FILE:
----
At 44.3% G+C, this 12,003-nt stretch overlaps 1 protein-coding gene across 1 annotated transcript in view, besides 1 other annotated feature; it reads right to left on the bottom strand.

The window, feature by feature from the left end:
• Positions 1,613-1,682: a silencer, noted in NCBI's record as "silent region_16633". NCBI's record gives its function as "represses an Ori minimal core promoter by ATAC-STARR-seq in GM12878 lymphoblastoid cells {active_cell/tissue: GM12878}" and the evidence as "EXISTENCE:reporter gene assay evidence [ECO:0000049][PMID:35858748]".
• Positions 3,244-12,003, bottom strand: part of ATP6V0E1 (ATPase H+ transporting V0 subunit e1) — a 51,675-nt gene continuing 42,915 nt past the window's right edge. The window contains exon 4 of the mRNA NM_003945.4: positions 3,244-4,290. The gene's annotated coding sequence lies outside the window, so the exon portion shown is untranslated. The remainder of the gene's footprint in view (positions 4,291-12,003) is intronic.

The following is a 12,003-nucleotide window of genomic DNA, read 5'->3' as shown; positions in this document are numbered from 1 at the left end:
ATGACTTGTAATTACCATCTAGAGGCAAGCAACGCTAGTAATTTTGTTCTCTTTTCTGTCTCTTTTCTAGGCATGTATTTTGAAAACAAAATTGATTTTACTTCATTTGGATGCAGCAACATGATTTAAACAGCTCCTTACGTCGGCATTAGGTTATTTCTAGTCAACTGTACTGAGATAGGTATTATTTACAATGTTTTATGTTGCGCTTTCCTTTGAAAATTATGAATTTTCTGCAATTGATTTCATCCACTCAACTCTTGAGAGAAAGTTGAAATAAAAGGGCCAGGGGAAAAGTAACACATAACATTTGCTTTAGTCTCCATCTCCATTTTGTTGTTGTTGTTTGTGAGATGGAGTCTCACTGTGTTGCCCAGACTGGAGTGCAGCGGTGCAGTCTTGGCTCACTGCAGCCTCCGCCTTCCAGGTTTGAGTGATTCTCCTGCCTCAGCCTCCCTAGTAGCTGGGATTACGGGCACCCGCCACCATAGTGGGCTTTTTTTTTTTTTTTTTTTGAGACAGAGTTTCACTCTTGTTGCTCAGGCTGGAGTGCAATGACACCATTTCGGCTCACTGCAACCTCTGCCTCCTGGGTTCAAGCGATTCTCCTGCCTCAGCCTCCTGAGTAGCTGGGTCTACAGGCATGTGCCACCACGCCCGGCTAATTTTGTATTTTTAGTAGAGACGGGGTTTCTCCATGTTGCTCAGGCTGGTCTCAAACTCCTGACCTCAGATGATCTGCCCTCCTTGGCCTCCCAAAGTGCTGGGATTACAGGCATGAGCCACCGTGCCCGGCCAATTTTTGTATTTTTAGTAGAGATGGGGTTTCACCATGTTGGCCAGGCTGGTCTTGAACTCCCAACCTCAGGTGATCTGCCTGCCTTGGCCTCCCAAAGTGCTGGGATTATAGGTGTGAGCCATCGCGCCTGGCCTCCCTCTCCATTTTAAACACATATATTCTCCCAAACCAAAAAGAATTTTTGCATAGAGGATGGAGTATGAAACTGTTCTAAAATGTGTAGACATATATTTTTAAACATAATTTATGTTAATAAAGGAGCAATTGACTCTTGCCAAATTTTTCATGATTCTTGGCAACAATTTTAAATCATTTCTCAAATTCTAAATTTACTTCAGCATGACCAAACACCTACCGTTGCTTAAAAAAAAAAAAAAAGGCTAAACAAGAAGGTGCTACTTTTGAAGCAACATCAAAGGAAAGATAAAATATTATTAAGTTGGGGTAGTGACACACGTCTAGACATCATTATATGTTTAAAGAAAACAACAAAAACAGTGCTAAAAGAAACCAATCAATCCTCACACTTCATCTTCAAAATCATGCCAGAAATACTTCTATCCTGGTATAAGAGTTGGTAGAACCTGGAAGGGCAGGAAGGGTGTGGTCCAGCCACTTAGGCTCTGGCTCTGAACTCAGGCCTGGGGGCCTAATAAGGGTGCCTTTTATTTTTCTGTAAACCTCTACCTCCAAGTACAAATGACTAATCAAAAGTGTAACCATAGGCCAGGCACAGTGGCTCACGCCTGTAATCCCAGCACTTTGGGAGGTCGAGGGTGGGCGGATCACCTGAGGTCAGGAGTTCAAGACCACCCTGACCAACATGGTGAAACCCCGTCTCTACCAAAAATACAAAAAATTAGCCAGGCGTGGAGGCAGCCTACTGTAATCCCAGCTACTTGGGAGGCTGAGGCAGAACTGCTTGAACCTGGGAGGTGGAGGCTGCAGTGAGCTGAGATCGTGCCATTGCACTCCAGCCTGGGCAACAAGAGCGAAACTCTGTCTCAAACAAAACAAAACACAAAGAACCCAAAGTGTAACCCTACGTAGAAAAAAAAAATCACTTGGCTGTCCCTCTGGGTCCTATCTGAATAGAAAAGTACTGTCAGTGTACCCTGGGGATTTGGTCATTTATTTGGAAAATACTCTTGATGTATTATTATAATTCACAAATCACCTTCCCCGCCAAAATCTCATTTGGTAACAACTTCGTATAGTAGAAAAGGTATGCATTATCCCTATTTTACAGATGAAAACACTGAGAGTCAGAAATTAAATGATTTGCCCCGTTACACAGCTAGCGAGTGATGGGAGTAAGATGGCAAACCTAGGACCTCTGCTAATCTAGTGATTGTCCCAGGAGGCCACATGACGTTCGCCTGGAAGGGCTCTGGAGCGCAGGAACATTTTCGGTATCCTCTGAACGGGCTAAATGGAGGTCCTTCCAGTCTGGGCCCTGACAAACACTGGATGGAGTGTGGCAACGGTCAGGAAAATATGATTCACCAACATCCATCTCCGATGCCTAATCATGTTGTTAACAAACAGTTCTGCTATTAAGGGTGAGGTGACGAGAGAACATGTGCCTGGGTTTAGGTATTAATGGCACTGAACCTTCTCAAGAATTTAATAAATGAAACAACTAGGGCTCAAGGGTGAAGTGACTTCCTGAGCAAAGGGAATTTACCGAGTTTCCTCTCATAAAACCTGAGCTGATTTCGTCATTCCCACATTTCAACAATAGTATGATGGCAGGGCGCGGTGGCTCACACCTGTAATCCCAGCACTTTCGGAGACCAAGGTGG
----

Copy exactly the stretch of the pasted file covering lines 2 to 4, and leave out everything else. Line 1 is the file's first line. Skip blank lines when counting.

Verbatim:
The window, feature by feature from the left end:
• Positions 1,613-1,682: a silencer, noted in NCBI's record as "silent region_16633". NCBI's record gives its function as "represses an Ori minimal core promoter by ATAC-STARR-seq in GM12878 lymphoblastoid cells {active_cell/tissue: GM12878}" and the evidence as "EXISTENCE:reporter gene assay evidence [ECO:0000049][PMID:35858748]".
• Positions 3,244-12,003, bottom strand: part of ATP6V0E1 (ATPase H+ transporting V0 subunit e1) — a 51,675-nt gene continuing 42,915 nt past the window's right edge. The window contains exon 4 of the mRNA NM_003945.4: positions 3,244-4,290. The gene's annotated coding sequence lies outside the window, so the exon portion shown is untranslated. The remainder of the gene's footprint in view (positions 4,291-12,003) is intronic.